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Retirement investing in our 20s

Dear Dr. Don,
My husband and I are looking into investing for retirement. We're fairly young (25) and we don't know where to start. Is a money market good for us? If not, where should we invest? It's strictly for investment; we won't be taking the money out at all. Please help!
Josie Jumpstart

Dear Josie:
As young marrieds, it's great that you're able to find room in your household budget to start investing for retirement. Getting an early start on this financial goal can make it much easier to succeed in reaching the goal of a comfortable retirement.

In general, it's a good idea to match your investments to your planning horizon. In your twenties, with plenty of time until retirement, investing in short-term money market investments is too conservative a strategy.

Your basic choices among financial securities are stocks, bonds and cash (money markets). I just told you that cash isn't the best place for your long-term investments, so that leaves you with stocks and bonds.

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Before we get too deep into investment selection, let's consider the type of account that will hold these investments. Common choices among retirement accounts are 401(k) or 403(b) plans available from your employers, or traditional or Roth IRA accounts. These accounts are tax advantaged, with the first three allowing you to invest pretax dollars. Earnings and contributions aren't taxed until they are distributed from the account.

In a Roth IRA account you contribute after-tax dollars, but the investment earnings are tax free when withdrawn from the account as qualified distributions.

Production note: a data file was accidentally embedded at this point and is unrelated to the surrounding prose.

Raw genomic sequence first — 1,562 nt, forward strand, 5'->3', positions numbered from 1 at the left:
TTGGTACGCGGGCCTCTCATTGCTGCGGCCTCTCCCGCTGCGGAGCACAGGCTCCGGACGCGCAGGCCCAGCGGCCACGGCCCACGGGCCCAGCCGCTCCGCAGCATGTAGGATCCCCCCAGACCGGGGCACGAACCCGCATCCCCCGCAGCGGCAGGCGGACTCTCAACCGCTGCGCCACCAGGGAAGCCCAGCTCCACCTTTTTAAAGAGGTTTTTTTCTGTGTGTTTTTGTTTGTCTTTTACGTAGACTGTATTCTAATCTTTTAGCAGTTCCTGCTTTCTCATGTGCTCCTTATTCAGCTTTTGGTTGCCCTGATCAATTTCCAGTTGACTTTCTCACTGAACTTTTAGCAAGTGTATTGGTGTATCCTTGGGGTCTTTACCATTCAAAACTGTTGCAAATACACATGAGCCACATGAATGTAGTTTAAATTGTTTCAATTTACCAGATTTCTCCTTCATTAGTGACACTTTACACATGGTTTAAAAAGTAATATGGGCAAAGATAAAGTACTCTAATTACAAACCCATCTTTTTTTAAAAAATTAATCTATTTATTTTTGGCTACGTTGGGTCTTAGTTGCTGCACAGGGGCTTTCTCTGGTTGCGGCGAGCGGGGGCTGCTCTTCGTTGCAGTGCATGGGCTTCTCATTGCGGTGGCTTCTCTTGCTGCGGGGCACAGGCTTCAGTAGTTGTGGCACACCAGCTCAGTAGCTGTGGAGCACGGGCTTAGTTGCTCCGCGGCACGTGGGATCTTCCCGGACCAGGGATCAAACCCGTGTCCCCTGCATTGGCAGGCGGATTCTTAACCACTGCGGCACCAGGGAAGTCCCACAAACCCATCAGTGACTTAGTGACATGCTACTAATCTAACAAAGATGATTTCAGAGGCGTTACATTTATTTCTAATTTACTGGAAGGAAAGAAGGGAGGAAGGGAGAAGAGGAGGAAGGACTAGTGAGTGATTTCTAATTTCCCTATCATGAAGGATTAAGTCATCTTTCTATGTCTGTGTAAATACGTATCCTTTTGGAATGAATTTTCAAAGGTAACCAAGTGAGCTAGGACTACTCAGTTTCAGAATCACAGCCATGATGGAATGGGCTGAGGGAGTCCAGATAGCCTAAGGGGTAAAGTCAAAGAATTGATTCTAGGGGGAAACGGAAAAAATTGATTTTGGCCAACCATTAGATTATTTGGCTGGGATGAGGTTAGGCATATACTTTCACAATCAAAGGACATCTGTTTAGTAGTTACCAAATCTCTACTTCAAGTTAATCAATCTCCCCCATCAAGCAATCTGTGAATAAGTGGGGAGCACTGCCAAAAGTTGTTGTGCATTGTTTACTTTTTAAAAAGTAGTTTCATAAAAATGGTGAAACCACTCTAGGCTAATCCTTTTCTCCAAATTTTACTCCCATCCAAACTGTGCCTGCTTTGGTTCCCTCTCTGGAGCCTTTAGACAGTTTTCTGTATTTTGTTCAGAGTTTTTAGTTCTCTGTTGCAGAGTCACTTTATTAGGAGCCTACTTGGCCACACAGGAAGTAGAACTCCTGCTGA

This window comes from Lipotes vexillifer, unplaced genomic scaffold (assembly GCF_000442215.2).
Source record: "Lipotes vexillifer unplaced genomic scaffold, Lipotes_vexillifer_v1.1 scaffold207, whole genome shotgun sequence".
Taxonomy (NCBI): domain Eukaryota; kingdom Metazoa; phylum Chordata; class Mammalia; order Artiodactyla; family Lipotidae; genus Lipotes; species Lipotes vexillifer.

If your employer matches all or part of your contributions to a 401(k) or 403(b) plan, then that's the first place to start investing. The plan sponsor will provide you with information on the investments available and you'll have to choose from those investments.

When you're just starting out investing for retirement, it makes more sense to concentrate your investments in diversified mutual funds than diversifying your investments among concentrated funds. Make sure you understand the annual fees and expenses associated with any investment, including sales loads (commissions) due the financial adviser, if any.

A good first choice for a mutual fund investor is a balanced fund that invests in both stocks and bonds. If you decide against investing in bonds, then a no-load stock index fund that invests in a broad market index like the S&P 500 or the Wilshire 5000 is a good place for your retirement monies.

-- Posted: June 3, 2004

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Getting started investing
Where to begin investing
Financial advice glossary
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